In early October 2016, my travels took me to the Big Island of Hawaii and beautiful Kailua-Kona for my annual Ironman Sports Medicine Conference. This is always one of my favorite weeks of the year and a chance to combine outstanding Continuing Medical Education with physical activity. The meeting I organize is the official Sports Medicine Conference of the Ironman Triathlon World Championships held each year in Kona, Hawaii. It is the most important Triathlon race of the year and draws the top competitors in the world to compete in one of the most grueling sporting events on the planet. The race consists of a 2.4 mile ocean swim, followed by a 114 mile bike ride and finishes with a 26.2 mile marathon – all done in the hot and humid conditions of Kona. It is truly a remarkable test of an athlete’s skill and endurance.
This year’s conference was exceptional with a host of great speakers from around the world. They delivered many outstanding talks on nutrition, hydration, performance and common injuries – along with a series of talks on the effect of prolonged exercise on the heart. While this blog is dedicated to promoting the health benefits of exercise and the fact that Exercise is Medicine, it is important to understand that like all medicines, exercise has an optimal dose. The major benefit is gained by doing around 150 minutes per week or moderate intensity exercise – like a brisk walk! Hence the goal of the Every Body Walk! campaign is to try and get all Americans to achieve this walking goal. While I am most concerned about my patients who walk too little, there is also evidence that there may be a point where additional walking provides no added health benefit; and in fact, excessive exercise may lead to health problems, especially in regards to the heart. The good news is that you don’t have to dedicate large blocks of time or push yourself excessively hard to get the major health benefits of exercise – which is great news for most of us.
The Ironman conference runs 5 half days and in addition to the great medical lectures also offers a series of swim, run and triathlon clinics given during the other half of the day. These clinics provide an opportunity for conference attendees to improve their skills and training regimens, along with motivating them to improve their fitness. We provide a free pair of running shoes to everyone who attends the conference and encourage them to enjoy the numerous options for exercise available in and around Kona. I find being in this environment and observing these great endurance athletes to be very motivating to improve my own personal fitness.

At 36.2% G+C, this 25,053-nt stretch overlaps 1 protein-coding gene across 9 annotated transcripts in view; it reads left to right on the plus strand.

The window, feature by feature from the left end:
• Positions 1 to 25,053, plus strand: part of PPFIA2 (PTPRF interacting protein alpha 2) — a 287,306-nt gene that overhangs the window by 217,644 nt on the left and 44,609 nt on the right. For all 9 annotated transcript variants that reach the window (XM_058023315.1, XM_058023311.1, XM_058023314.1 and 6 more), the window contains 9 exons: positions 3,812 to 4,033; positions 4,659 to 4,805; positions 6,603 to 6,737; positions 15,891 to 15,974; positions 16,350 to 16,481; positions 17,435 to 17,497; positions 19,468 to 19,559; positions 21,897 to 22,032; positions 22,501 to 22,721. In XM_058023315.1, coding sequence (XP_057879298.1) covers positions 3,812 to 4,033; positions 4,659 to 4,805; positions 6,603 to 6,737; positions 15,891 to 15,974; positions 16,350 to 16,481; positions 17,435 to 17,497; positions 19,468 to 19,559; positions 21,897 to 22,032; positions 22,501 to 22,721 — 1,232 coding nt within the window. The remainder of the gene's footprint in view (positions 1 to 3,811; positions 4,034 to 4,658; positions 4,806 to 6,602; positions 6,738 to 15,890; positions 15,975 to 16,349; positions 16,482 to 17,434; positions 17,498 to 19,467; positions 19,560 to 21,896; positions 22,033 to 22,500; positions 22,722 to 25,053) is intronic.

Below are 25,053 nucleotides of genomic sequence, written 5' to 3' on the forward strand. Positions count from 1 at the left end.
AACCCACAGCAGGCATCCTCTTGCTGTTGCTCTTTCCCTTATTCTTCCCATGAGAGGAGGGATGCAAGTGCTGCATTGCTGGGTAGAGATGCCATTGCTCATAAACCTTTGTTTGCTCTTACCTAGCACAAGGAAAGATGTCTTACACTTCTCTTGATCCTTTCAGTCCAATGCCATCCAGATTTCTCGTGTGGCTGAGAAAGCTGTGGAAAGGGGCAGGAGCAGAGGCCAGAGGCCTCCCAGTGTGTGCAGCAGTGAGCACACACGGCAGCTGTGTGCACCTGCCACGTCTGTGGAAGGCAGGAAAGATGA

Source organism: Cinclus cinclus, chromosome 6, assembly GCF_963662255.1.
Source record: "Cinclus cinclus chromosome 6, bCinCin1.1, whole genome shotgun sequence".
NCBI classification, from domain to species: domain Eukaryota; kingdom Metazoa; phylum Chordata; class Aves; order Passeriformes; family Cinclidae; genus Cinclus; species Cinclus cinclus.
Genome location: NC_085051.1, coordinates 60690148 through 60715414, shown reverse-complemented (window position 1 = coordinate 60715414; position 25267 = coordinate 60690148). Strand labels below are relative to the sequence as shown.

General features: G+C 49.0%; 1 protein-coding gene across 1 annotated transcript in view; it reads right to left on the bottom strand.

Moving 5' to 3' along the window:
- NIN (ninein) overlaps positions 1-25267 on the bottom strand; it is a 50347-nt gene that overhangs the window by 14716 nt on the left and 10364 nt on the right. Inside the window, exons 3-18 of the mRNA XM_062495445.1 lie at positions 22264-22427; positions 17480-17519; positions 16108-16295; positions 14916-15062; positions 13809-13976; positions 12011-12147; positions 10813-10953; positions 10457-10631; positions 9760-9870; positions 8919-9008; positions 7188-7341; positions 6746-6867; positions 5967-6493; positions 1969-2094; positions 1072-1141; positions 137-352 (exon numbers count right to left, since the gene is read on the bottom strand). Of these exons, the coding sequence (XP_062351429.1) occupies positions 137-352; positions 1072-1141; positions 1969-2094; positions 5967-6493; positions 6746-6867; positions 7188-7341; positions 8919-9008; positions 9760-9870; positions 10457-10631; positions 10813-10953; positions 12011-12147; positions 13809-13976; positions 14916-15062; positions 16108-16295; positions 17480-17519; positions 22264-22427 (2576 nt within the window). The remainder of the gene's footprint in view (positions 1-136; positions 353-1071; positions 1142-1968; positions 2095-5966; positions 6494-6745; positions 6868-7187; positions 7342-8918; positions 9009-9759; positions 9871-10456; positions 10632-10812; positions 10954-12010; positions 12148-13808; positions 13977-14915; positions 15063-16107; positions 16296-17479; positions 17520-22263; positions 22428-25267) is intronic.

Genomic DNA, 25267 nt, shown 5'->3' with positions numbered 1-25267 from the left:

At the end of the conference, most of the 220 or so conference attendees stay on to volunteer in the medical tent for the Ironman race. This provides a highly trained cadre of medical professionals who insure that any injured or ill triathlete on race day gets the highest quality medical care possible. Along with the occasional broken bone related to a bike crash, we always see a host of athletes suffering from exhaustion, dehydration and electrolyte problems. The vast majority do quite well with some rest, occasionally IV fluids and proper monitoring. This year proved to be another great race with no major medical issues.
Like always I got in a good deal of walking, running and swimming while I was in Kona. I particularly enjoyed a great swim at Kealakekua Bay (near the Captain Cook monument) with a group of friends that proved to be a highlight of the week.
I hope this blog finds you well and walking every day.